Tech & Science

Ratpocalypse: Climate Change Could Mean an Imminent Rat Population Explosion, Scientists Say

Scientists are warning that rising temperatures caused by climate change will turn cities worldwide into ideal rat breeding grounds. 

Several U.S. cities including New York, Chicago, and Boston pump millions of dollars each year into their respective battles against a rat population explosion. But scientists predict that a global warming of "2 degrees" Celsius, or 3.6 degrees Fahrenheit, will occur across the globe by the end of this century. This increase of warmer winters and hotter summers provides the most fertile breeding ground for rats to reproduce at staggering rates. 

Bobby Corrigan, a "rat czar" from Cornell University, explained to several news outlets last year that the rodents have a gestation period of 14 days. And as Bloomberg noted this week, rat babies can start reproducing after just one month of life, meaning one pregnant rat can lead to 15,000 to 18,000 new rats in under one year.

GettyImages-976502432 Scientists are warning that rising temperatures caused by climate change will turn cities worldwide into rat infested breeding grounds. Getty Images DON EMMERTContributor

A board of health director for a Boston suburb claimed to have have "reports of 25 to 30 rats playing in puddles," The Boston Globe reported last month. In New York, tenants in public housing communities told the Daily News “They’re getting bigger and bigger. They’re in apartments.”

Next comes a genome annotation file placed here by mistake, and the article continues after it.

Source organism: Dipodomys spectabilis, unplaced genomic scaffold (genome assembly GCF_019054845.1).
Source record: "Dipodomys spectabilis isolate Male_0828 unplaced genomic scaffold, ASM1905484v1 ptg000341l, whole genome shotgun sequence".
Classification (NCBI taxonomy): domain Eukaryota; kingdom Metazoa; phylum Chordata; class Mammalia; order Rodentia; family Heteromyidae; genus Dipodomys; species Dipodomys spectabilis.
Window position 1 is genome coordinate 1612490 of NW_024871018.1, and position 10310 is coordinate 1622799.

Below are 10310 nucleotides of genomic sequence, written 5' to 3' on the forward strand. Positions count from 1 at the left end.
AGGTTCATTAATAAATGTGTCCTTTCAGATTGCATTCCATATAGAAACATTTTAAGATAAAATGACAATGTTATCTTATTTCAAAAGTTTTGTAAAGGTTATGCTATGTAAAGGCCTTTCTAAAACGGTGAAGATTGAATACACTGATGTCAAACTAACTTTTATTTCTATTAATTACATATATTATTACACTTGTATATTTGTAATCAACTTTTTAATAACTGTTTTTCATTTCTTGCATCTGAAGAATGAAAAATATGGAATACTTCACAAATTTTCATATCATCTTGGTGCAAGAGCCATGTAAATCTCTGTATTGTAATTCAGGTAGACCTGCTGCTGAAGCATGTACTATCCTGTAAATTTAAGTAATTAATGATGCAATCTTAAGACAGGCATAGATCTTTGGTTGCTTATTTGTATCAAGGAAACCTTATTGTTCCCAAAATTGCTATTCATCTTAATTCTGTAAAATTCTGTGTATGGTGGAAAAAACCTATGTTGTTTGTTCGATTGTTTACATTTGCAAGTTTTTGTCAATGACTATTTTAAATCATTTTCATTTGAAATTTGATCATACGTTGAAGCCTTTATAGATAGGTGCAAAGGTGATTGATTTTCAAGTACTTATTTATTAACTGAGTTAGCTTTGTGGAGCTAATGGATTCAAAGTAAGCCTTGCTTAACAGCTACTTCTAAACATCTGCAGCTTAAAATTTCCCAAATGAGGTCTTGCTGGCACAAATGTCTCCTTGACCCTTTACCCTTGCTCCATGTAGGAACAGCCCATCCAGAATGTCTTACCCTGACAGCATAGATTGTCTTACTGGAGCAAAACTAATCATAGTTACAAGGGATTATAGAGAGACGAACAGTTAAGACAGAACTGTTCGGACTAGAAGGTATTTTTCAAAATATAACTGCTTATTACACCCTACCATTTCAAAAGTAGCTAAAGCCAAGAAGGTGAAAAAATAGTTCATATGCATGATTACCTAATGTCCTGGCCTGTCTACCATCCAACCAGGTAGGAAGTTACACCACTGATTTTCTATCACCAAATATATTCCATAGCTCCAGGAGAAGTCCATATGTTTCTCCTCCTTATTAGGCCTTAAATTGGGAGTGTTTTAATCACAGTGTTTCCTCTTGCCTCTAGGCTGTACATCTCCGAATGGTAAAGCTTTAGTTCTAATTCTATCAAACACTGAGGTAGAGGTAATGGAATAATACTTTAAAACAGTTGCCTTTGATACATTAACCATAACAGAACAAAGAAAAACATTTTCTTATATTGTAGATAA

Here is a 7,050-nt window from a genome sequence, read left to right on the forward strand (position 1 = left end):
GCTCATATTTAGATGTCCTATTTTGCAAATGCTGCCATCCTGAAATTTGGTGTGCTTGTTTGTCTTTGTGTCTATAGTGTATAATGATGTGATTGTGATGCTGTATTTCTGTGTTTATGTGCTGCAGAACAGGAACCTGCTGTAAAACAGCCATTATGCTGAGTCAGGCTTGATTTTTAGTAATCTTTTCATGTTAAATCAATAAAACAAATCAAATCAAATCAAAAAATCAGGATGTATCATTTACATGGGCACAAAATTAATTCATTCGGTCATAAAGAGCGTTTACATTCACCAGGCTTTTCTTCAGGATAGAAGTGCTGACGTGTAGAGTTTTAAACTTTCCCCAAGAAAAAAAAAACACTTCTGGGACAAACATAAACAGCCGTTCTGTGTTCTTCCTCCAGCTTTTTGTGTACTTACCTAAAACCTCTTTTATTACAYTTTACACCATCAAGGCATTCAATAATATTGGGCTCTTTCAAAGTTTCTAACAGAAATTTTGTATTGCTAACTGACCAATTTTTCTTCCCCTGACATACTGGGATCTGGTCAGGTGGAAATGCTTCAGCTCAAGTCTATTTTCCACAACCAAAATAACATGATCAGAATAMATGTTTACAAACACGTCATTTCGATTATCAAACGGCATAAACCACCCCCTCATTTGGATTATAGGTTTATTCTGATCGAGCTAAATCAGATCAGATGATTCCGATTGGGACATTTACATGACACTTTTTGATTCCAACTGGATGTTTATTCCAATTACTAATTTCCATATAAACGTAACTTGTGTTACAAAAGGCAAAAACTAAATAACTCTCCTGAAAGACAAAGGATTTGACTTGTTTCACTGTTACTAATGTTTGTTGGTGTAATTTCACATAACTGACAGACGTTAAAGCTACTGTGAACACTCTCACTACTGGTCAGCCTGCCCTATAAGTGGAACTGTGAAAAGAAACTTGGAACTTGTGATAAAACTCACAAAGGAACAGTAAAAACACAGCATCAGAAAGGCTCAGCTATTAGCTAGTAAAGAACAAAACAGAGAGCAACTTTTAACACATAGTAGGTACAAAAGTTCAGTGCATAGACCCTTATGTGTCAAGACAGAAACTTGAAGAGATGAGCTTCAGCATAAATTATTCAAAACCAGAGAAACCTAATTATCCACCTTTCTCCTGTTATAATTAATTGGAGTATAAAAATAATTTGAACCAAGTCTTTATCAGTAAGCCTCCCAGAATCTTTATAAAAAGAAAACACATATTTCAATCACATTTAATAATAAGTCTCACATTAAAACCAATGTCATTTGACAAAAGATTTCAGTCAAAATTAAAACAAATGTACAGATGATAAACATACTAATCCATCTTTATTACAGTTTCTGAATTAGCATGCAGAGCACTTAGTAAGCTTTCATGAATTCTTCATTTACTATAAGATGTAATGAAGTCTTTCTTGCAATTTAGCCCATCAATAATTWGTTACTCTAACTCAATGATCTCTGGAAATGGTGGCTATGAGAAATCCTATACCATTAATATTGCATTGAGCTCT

A 43-year-old Marcy projects tenant told the newspaper that the rats don't even scurry away when approached by humans because they feel so comfortable in some parts of the buildings. 

"They don't even run," Lenore told the newspaper in October. "They just sit there. It's crazy, they're not afraid of people." 

According to the National Pest Management Association, the cities of Chicago, New York, Los Angeles, San Francisco-Oakland and Washington D.C. make the up five most rodent-filled urban areas in the country.

This is not the first warning that members of the science community ranging from rodentologists to biologists have given about warmer weather causing a rodent surge. The New Republic noted last year that the problem is expected to worsen as 70 percent of the world's population is expected to live within cities by 2050.

According to a 2016 USA Today report, calls to the Orkin pest control service, were “up 61 percent in Chicago; 67 percent in Boston; 174 percent in San Francisco; 129 percent in New York City; and 57 percent in Washington, D.C.”

The rat reproduction phenomenon has had effects worldwide, with several New Zealand cities providing fertile breeding grounds for rats as they experienced one of the hottest summers on record.

“In some places we’re looking at a tenfold increase in the rodent population,” said Dr. Graeme Elliott, in an interview with The Guardian. The newspaper used a blaring headline warning of a coming "ratpocalypse."

“We’ve had experience where we’ve had bird populations completely wiped out from high rat numbers, so horrible things can happen and we will probably see the worst of it next spring when birds are nesting again.”

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